The Australian Maritime Safety Authority (AMSA) has initiated a focused inspection campaign targeting cargo securing arrangements on container ships visiting Australian ports in response to several recent serious incidents involving shipping containers lost overboard.
These incidents include the losses of 81 containers off Newcastle by the YM Efficiency in 2018, 50 containers off Wollongong by the APL England in May 2020 and three containers from the Navios Unite off Cape Leeuwin in June.
All of the above has caused significant environmental damage Australia’s marine and coastal environment, effecting the livelihoods and safety of commercial fishers and communities across Australia.
AMSA discovered that the improper stacking and securing of cargo and poor maintenance of securing equipment are likely to have been contributing factors to these incidents.
Michael Drake, AMSA’s acting general manager of operations, said: “We have seen the serious consequence of improper cargo securing arrangements in the form of tonnes of plastics and other debris washing up on our beautiful beaches and floating in our oceans.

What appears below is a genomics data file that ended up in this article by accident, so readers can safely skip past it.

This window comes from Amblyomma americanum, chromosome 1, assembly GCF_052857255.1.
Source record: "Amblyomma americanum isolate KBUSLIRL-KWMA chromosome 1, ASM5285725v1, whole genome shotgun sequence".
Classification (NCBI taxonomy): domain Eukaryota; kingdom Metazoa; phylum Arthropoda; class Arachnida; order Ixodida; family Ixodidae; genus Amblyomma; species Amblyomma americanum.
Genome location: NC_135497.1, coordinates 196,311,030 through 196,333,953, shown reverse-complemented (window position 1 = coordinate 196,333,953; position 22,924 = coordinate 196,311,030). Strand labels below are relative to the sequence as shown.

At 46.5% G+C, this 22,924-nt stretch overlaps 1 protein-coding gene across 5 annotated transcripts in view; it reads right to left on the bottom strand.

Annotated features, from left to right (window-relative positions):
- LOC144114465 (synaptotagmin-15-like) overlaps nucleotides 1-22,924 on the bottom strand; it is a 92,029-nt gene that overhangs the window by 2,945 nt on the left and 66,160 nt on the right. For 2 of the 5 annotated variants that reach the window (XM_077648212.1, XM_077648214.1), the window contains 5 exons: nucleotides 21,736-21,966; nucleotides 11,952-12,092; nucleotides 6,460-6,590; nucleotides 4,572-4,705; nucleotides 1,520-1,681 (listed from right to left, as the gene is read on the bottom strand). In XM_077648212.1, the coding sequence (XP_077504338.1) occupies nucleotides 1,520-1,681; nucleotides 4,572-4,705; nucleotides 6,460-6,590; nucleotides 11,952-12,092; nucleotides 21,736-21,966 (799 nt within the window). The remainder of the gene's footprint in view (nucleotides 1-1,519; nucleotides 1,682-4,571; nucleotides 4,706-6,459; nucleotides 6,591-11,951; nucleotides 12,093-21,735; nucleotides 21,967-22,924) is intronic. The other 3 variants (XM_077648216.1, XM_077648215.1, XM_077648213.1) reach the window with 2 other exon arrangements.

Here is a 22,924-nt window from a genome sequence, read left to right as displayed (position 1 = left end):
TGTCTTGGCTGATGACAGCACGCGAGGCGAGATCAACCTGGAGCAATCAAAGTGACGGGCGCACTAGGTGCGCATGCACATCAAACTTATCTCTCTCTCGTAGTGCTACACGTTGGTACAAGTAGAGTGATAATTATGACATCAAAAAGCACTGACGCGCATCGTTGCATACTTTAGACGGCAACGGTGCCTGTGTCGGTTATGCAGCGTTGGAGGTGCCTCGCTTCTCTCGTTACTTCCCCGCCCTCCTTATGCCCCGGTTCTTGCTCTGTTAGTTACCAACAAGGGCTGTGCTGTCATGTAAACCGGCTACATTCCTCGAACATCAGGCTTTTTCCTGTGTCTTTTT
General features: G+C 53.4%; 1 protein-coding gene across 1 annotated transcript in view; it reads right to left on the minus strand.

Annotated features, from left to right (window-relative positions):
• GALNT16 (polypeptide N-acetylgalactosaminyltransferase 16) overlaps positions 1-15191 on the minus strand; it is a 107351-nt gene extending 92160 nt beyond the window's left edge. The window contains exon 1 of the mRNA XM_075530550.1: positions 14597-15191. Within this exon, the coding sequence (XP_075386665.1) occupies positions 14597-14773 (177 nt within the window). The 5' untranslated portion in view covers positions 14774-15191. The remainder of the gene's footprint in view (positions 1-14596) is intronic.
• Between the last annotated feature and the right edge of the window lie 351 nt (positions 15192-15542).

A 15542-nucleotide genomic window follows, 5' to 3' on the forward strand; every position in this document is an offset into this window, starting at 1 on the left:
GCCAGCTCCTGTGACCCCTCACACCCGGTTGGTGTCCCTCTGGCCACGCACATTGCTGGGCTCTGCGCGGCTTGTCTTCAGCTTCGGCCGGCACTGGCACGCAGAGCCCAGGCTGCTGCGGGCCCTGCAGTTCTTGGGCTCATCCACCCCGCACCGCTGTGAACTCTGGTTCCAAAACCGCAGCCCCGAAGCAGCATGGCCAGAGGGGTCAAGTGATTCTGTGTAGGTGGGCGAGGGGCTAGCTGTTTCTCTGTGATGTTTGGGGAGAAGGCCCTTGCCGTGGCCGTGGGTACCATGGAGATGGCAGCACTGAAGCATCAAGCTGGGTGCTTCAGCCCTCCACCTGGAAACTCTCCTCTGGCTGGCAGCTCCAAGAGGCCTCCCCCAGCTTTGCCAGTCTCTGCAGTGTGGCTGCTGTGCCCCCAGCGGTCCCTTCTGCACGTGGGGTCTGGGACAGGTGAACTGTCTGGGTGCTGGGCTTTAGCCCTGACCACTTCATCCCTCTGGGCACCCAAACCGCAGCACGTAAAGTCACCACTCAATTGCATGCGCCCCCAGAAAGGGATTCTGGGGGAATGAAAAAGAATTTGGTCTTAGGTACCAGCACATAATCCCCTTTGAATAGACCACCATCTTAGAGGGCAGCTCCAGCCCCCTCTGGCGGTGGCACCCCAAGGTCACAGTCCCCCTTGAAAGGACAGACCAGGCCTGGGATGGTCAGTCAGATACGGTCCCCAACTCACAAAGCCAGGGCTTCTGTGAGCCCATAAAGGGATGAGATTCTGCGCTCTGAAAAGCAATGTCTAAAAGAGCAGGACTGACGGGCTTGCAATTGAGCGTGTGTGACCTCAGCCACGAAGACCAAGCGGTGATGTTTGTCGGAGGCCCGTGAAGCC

“Rusted cargo securing points, improper lashings and exceeding stack weight limits have all contributed to these incidents and ship operators should be on notice that non-compliance will not be tolerated in Australia.”
As such, Drake has said that vessels visiting Australia must ensure that they are fully compliant with the International standards relating to cargo securing laid out in Chapter VI of the Safety of Life at Sea (SOLAS) convention.
The focused inspection campaign will run from the beginning of August until the end of October, involving both extended port State control (PSC) inspections and stand-alone inspections on vessels which are not currently eligible for PSC inspection.
Where vessels are found to be non-compliant, AMSA will take steps to bring the ship into compliance before it is able to continue operating.
The overall aim of the focused inspection campaign is to educate, improve standards and to ultimately reduce the number of incidents of that result in cargo being lost at sea.